Perlow JH. Comparative Use and Knowledge of Preconceptional Folic Acid Among Spanish- and English-speaking Patient Populations in Phoenix and Yuma, Arizona. Am J Obstet Gynecol. 2001;184(6):1263-6. PubMed PMID: 11349199.
* Article titles in AMA citation format should be in sentence-case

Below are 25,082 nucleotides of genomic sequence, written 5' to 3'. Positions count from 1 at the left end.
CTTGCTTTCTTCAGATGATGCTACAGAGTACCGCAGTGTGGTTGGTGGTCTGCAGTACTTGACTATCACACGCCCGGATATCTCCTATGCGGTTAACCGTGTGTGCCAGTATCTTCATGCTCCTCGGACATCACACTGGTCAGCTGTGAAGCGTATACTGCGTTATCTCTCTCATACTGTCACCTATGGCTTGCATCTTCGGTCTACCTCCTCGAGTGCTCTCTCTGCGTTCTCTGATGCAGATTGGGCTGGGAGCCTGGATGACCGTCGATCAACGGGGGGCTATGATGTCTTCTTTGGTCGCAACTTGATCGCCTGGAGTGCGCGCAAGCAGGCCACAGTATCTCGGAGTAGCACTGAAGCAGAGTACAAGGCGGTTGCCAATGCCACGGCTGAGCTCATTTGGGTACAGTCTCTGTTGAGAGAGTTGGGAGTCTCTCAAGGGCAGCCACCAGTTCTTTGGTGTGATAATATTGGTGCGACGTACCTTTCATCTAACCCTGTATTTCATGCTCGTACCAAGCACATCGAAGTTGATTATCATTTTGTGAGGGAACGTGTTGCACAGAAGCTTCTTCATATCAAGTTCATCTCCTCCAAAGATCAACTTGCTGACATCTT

TY - JOUR T1 - Comparative use and knowledge of preconceptional folic acid among Spanish- and English-speaking patient populations in Phoenix and Yuma, Arizona. A1 - Perlow,J H, PY - 2001/5/12/pubmed PY - 2001/6/22/medline PY - 2001/5/12/entrez SP - 1263 EP - 6 JF - American journal of obstetrics and gynecology JO - Am. J. Obstet. Gynecol. VL - 184 IS - 6 N2 - OBJECTIVE: The goal of the study was to compare levels of use and knowledge regarding the importance of periconceptional folic acid intake among Spanish- and English-speaking patient populations. STUDY DESIGN: A survey was distributed to 315 pregnant patients seeking care at Phoenix Perinatal Associates. English (n = 183) and Spanish (n = 132) language surveys were completed by patients over a 6-month period. Results were analyzed to determine the level of use and understanding in relation to the importance of periconceptional folic acid in the prevention of neural tube defects by primary language and educational level. RESULTS: Fewer than 1 in 12 patients surveyed (7.9%) were aware of a specific association between folic acid intake and the prevention of neural tube defects. Thirty-five percent of Spanish-speaking patients and 56.3% of English-speaking patients (difference, P <.001) were aware of nonspecific benefits of vitamin intake and the prevention of congenital malformations. A mere 1.2% of women with <4 years of high school education were consuming a multivitamin supplement preconceptionally compared with 46% of those with any education beyond high school (P <.0001). Spanish-speaking patients were significantly less likely to be consuming a vitamin supplement preconceptionally when compared with English-speaking patients (3.7% vs 22.4%; P <.0001). Among the 25 patients who demonstrated a specific knowledge of the ability of folic acid intake to prevent neural tube defects, 92% were English speaking compared with 8% who were Spanish speaking (P <.0001). CONCLUSIONS: There is a critical lack of use and understanding regarding the importance of periconceptional folic acid intake to prevent neural tube defects. Our Spanish-speaking population and those with less formal education appear particularly vulnerable to not benefiting from the advantages of periconceptional folic acid. Educational efforts at promoting knowledge and use of folic acid need to incorporate strategies addressing the Spanish-speaking population. SN - 0002-9378 UR - https://www.unboundmedicine.com/medline/citation/11349199/Comparative_use_and_knowledge_of_preconceptional_folic_acid_among_Spanish__and_English_speaking_patient_populations_in_Phoenix_and_Yuma_Arizona_ L2 - https://linkinghub.elsevier.com/retrieve/pii/S0002-9378(01)53850-8 DB - PRIME DP - Unbound Medicine ER -